Scouting Report: Kyler Murray, QB, Oklahoma

Kyler Murray, QB, Oklahoma

NCAA Football: College Football Playoff Semifinal-Orange Bowl-Alabama vs Oklahoma

Height: 5’10 Weight: 207 lbs.

Tape Viewed: 2018 vs. Texas, 2018 vs. UCLA, 2018 vs. West Virginia, 2018 vs. Alabama (Orange Bowl)

 

OVERVIEW

Murray is a unique prospect, in that his stature is so striking, even at the college level. One could imagine once Murray takes an NFL huddle, the difference will be all the more accentuated. Trailblazers like Drew Brees, Russel Wilson and Doug Flutie have shown the workaround for extremely gifted QBs who are height-challenged. The key is finding passing lanes, and working the protection in the pocket. Another option is to be highly mobile, able to escape the pocket entirely and improvise as plays break down, count Murray in the number of the latter.

With his stark quickness, long speed, ability to navigate blocks, and willingness to take off as soon as he sees lanes forming, Murray is a running quarterback, first and foremost. He thrives most working outside the framework of a traditional NFL offense, much like Aaron Rodgers and Patrick Mahomes. The game is evolving in such a way that players like Murray not only are viable options, they’re becoming the new ideal. His arm talent, too, is impressive, but his scattershot accuracy brings questions about his ability to consistently keep his completion percentage in the high 60’s. Regardless, his big play potential and clear intelligence and patience will make him a player that has a high chance of early success.

 

PASSING

Accuracy: 10 out of 15

The actual mechanics of Murray’s game display his lack of experience. His footwork constantly affects his accuracy, even on passes he completes. He flashes incredible accuracy, especially deep downfield, but can miss simple throws because of his happy feet and lack of a tight release.

 

Power: 3 out of 5

Flashes functional throw power for most throws that will be asked of him, but will never be considered as having a rocket arm. Struggles driving balls to the sideline from the opposite hash.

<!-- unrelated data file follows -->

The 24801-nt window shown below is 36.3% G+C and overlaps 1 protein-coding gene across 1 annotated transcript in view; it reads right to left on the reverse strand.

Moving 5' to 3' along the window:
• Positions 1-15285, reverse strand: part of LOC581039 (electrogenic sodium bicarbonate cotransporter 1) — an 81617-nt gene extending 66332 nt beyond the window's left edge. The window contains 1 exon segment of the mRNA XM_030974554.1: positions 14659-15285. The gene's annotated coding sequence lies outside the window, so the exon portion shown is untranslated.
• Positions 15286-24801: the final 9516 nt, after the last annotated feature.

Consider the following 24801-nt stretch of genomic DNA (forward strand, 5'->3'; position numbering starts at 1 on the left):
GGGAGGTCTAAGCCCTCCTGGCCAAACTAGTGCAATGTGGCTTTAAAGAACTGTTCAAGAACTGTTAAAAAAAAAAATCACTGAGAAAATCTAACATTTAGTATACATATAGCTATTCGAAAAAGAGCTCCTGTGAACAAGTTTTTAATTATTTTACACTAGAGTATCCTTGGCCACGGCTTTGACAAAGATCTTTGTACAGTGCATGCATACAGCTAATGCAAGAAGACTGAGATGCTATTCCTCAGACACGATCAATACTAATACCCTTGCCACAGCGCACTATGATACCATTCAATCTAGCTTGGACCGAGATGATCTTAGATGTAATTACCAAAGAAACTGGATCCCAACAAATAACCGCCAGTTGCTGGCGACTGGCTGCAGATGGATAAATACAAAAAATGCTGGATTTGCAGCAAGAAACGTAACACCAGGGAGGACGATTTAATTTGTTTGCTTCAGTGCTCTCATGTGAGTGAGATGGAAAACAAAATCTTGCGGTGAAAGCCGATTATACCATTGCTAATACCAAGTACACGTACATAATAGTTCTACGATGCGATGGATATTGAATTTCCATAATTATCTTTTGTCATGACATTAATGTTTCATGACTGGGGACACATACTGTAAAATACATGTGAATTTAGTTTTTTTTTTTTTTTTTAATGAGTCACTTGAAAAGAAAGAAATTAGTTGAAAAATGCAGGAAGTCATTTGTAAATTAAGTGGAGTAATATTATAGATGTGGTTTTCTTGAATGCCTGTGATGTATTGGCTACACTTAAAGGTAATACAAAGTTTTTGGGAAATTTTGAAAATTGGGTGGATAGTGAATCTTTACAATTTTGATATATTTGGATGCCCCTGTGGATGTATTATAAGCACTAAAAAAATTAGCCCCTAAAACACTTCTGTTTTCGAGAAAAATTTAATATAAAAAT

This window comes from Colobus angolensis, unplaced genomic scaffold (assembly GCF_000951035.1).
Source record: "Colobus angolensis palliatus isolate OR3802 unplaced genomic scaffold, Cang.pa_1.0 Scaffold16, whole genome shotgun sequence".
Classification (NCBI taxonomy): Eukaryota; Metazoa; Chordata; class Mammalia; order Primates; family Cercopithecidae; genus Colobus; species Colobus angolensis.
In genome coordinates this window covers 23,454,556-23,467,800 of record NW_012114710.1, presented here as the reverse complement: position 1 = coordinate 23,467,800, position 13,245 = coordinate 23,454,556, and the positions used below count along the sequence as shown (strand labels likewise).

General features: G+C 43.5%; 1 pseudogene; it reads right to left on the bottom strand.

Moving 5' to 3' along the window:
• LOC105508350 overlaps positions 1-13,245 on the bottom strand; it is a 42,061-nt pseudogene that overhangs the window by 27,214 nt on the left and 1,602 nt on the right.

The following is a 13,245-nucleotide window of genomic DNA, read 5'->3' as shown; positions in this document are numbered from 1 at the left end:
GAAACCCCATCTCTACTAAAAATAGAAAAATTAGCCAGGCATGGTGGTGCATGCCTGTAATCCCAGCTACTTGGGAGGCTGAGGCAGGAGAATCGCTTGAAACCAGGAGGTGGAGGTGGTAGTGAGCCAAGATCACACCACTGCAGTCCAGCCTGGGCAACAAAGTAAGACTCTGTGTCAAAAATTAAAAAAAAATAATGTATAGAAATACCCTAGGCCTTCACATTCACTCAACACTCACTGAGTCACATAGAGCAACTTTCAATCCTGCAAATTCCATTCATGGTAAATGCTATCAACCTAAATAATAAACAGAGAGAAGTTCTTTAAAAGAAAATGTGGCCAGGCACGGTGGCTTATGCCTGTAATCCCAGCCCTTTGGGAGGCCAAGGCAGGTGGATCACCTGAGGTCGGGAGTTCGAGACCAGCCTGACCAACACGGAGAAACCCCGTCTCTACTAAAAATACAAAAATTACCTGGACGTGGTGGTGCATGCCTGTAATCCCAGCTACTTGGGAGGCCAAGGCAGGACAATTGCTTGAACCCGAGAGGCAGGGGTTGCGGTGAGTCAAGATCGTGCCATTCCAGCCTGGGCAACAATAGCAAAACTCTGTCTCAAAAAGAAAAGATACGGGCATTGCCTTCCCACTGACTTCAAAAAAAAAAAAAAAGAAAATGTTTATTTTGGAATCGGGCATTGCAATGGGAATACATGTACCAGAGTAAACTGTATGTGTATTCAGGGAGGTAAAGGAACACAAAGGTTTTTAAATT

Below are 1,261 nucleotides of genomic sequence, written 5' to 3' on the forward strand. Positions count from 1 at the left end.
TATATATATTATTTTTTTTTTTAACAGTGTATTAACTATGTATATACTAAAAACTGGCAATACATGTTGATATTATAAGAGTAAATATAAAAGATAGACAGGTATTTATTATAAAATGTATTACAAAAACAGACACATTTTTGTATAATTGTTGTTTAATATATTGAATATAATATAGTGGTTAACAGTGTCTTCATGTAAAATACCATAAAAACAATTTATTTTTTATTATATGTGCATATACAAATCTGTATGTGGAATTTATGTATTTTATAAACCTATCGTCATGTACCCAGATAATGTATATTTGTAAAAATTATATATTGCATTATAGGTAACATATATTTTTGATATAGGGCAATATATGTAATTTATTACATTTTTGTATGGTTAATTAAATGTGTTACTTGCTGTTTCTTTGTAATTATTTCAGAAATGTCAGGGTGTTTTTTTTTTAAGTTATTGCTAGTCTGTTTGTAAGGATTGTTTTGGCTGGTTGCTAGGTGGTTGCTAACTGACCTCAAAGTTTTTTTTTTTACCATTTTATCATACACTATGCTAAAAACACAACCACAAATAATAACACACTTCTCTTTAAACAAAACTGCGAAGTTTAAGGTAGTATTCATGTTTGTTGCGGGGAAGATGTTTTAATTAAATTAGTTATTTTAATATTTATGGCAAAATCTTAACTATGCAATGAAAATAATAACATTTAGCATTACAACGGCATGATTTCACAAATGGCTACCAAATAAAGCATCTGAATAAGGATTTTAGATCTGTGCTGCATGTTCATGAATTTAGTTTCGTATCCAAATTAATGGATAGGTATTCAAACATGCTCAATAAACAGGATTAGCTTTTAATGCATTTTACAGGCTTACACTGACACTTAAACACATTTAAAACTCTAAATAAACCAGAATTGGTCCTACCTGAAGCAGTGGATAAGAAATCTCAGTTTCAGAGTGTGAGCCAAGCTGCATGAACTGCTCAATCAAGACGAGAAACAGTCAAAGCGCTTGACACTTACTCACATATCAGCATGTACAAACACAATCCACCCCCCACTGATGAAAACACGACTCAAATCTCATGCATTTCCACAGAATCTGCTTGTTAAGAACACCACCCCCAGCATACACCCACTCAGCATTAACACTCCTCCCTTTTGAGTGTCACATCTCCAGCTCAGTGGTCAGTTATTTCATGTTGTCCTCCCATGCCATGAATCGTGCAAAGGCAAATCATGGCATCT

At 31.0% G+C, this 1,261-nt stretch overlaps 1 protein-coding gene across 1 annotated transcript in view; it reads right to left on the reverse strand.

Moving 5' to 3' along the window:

On the run: 3 out of 5

This is where Murray’s best and worst plays tend to occur. Especially on one deep TD against Alabama, Murray throws an absolute dime in a full forward sprint. However, Murray also puts balls behind, too high, and too low, often on film. Most of those throws are when he’s scrambling.

 

Consistency: 8 out of 10

Murray typically plays at an extremely high level for a college player, displaying an excellent understanding of situational football. There are occasional bizarre lapses, where all fundamentals go out the window and he can look fully out of rhythm.

 

Field General: 16 out of 20

Murray does a great job operating his offense, moving around receivers and making strong reads presnap. He struggles with reaching intermediate reads, though he often didn’t need to at school. The system typically had him throwing to his first or second read, and they were usually open. There are occasional flashes of ability to run quickly though 3 or more reads, but it’s rare.

 

Athleticism: 5 out of 5

This is where Murray really shines, he displays incredible acceleration, and sufficient top speed to run away from top-level college defenses. His ability to work outside the script makes him a dangerous threat on every play.

 

Pocket awareness: 9 out of 10

While Murray does an excellent job using his pocket, and moving around it, he doesn’t often step up. This hasn’t gotten him into much trouble yet, but bares watching going forward.

 

Poise: 10 out of 10

Murray’s best comes out in big games, as the game against Bama displays, he showed heightened ability even from his incredible standards.

 

Clutch: 5 out of 5

Murray is definitely a late-game QB, he has a knack for rallies, as well as closing out close, hard-fought victories, with intelligent decision making.

 

Size: 2 out of 5

Clearly lacking ideal size, Murray’s slight frame could become an injury concern and will give many teams pause.

 

Reliability: 8 out of 10

 

Murray has had no injury issues, It’s a small sample size, but he’s been available consistently. However, there has been differing word on his interviewing ability and recall at the whiteboard. To me, this is a minor red-flag, because this could very well be a smokescreen.

 

Total Prospect Rating: 79/100

 

Pro Comparison: Doug Flutie, QB, Retired

Murray 1

Doug-flutie